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The Cortex MPU

Summary: Why wouldn't you use an MPU in your next design?

I recently wrote (http://www.embedded.com/electronics-blogs/break-points/4441091/Subthreshold-transistors-and-MCUs) about Ambiq's new Cortex M4F MCU which is made using transistors operating in the subthreshold region. Cortex licensees can add ARM's optional memory protection unit (MPU), and indeed Ambiq chose to do so. In that piece I glibly wondered why they bothered.

Oops.

Of course they bothered. The real question is why don't more licensees do so?

Old-timers remember the original 8088/86 architecture. It was an early 16 bit processor. In an attempt to keep some compatibility with 8 bitters, Intel maintained 16 bit index registers. But few users wanted to be stuck with no more than 64 KB of memory, so the company added four "segment" registers. Memory addresses were modified by adding the appropriate segment register, shifted left four bits, to the base address. This expanded the address space to a whopping 1 MB, thought at the time to be more than anyone needed. (The Bill Gates quote that no one needs more than 640 KB is apparently apocryphal).

(As an aside, when I was a student at the University of Maryland in the early 70s the school had a Univac 1108 mainframe. That monster had 1 million 36 bit words of memory. and the memory box cost $1 million, back when a megabuck was a lot of money. The 8086 came out just a handful of years later, in 1978, so a 1 MB limitation was not as shortsighted as may seem to us today.)

The 8086 segmentation worked but was awkward and a constant pain to use. With the introduction of the 386, a true 32 bitter, you'd think Intel would have gone to a flat 4 GB address space. They didn't, and instead of four segment registers, now the CPU had thousands. How developers roared! In fact, at the very first ESC Andy Grove took questions after his keynote. One manners-challenged attendee rudely asked him why they made such a stupid decision. Groves seemed stunned.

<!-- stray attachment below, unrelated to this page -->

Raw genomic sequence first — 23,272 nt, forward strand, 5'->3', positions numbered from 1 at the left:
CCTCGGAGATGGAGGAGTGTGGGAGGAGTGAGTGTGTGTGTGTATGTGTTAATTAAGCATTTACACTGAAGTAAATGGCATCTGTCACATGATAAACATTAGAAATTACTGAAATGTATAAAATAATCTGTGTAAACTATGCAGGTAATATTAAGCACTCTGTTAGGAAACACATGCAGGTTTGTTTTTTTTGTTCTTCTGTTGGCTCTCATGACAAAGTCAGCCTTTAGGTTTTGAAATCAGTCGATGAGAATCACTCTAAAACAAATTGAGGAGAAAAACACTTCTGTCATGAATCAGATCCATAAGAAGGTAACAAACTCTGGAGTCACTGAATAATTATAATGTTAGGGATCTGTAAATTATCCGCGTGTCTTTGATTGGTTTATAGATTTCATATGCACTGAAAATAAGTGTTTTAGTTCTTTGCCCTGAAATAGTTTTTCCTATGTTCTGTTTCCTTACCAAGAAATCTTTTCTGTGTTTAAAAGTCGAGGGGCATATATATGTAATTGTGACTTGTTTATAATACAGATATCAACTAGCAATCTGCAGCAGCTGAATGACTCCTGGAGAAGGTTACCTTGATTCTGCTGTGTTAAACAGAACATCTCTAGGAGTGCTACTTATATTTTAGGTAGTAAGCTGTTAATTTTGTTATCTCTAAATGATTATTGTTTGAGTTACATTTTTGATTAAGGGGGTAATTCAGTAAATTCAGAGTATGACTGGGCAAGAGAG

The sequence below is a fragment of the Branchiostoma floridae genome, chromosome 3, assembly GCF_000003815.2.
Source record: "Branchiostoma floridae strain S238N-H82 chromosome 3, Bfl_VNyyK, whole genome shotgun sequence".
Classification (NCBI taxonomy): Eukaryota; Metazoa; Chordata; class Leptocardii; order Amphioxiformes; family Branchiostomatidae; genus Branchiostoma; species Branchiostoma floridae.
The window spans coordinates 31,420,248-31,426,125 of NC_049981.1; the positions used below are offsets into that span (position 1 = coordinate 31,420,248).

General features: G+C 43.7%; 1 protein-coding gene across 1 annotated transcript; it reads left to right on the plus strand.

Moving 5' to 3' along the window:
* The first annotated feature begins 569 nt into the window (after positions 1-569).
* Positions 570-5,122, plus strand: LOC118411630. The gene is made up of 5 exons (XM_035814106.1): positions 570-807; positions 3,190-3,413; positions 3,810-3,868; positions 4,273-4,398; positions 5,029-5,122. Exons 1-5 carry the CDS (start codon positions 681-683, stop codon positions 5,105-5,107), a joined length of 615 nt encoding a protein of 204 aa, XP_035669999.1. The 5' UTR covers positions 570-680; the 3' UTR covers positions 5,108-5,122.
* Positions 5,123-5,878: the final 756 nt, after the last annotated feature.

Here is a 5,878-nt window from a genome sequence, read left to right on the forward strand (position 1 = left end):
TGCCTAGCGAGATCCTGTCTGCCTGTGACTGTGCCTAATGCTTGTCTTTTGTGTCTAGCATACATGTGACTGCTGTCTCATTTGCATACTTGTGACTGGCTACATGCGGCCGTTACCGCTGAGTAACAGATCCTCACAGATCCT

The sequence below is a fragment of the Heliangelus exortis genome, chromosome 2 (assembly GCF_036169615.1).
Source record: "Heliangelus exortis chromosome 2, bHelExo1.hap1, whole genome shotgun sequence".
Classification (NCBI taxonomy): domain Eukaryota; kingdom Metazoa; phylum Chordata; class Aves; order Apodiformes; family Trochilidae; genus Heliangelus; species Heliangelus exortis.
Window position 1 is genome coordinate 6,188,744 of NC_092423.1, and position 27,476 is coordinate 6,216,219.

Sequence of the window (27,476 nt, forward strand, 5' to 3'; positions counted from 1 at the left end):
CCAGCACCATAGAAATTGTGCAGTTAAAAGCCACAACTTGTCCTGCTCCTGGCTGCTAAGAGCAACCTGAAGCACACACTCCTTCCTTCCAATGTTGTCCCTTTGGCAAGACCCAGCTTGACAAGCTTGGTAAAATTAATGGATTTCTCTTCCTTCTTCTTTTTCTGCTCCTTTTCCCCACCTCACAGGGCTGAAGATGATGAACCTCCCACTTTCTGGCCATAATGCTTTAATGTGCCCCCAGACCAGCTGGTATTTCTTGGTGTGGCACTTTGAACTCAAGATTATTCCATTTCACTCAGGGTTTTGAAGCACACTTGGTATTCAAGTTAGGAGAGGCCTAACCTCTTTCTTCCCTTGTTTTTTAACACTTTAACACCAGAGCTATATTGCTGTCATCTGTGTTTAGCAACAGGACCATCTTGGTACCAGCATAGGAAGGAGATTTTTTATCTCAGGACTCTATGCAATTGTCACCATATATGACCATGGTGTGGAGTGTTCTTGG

In fact, Intel did the right thing. Though segment registers were now as plentiful as software bugs, they offered exquisitely-fine-grained control over memory accesses. Smart developers divided programs into tasks and other partitions, and used the segment registers to throw exceptions when a program or a task tried to access memory outside of its legal area. With a flat address space a crashing program took the entire machine down. With segmentation it crashed, but other programs kept on going (mostly, as early Windows users learned to their constant annoyance).

The Cortex MPU is much simpler than Intel's protected mode components. But it does let you partition your code into 8 distinct regions (and each of those can be divided into subregions). Every region can have an access permission attribute (no accesses allowed, read-only, or read/write). Those can be further refined by fetch or no-fetch guards.

With an MPU the developer can have the hardware monitor every memory transaction and throw an exception when something silly happens. Like a wild pointer dereference. A program crash. A bug. All of these are likely to try to access a random spot in memory, and given the ARM's huge address space, odds are good the access will be outside of the limited memory inside an MCU. The MPU will fire off an exception; a little bit of code can capture that and leave debugging crumbs behind. Or reboot and start over long before a watchdog would fire. Or maybe restart the offending task.

Global variables are a pox on our code, yet are horrifyingly comment. There were (are?) over 11,000 in the Camry's engine control software, which cost the company a fortune in fines and litigation. RTOSes provide safe ways to avoid globals. Mailboxes, queues and the like pass data safely between tasks. Today, some RTOSes support the Cortex MPU. These messaging resources allow intertask communication even when the tasks are separated by MPU mapping. FreeRTOS (http://www.freertos.org/FreeRTOS-MPU-memory-protection-unit.html) is one example. Micrium's uC/OS (http://micrium.com/rtos/ucosmpu/overview/) is another. And uC/OS will shortly be free for "makers" - very small companies and individuals.

The real question isn't "why did Ambiq include an MPU?" It's "why would a Cortex vendor NOT include an MPU on those devices that can support it?" (The M0 and M0+ can't handle an MPU).

Here are some useful resources:

ARM Application Note 179 (http://infocenter.arm.com/help/topic/com.arm.doc.dai0179b/AppsNote179.pdf) is ARM's take on various aspects of programming the Cortex M3. It has useful info about the MPU but is light on details.

TI's Usage of MPU Subregions on the TI HerculesT ARMr Safety MCUs (http://www.ti.com/lit/an/spna120/spna120.pdf) has good information, and code, about using the MPU's subregions. I've been able to find little of practical use in ARM's documentation about subregions, so TI's paper is an important contribution.

Feabhas has a nice app note about setting up the MPU, with code (https://blog.feabhas.com/2013/02/setting-up-the-cortex-m34-armv7-m-memory-protection-unit-mpu/).

Joseph Liu's book The Definitive Guide to the ARM Cortex-M3 has good code examples.

So, if your MCU has an MPU, why wouldn't you use it in your next design?

Published January 7, 2016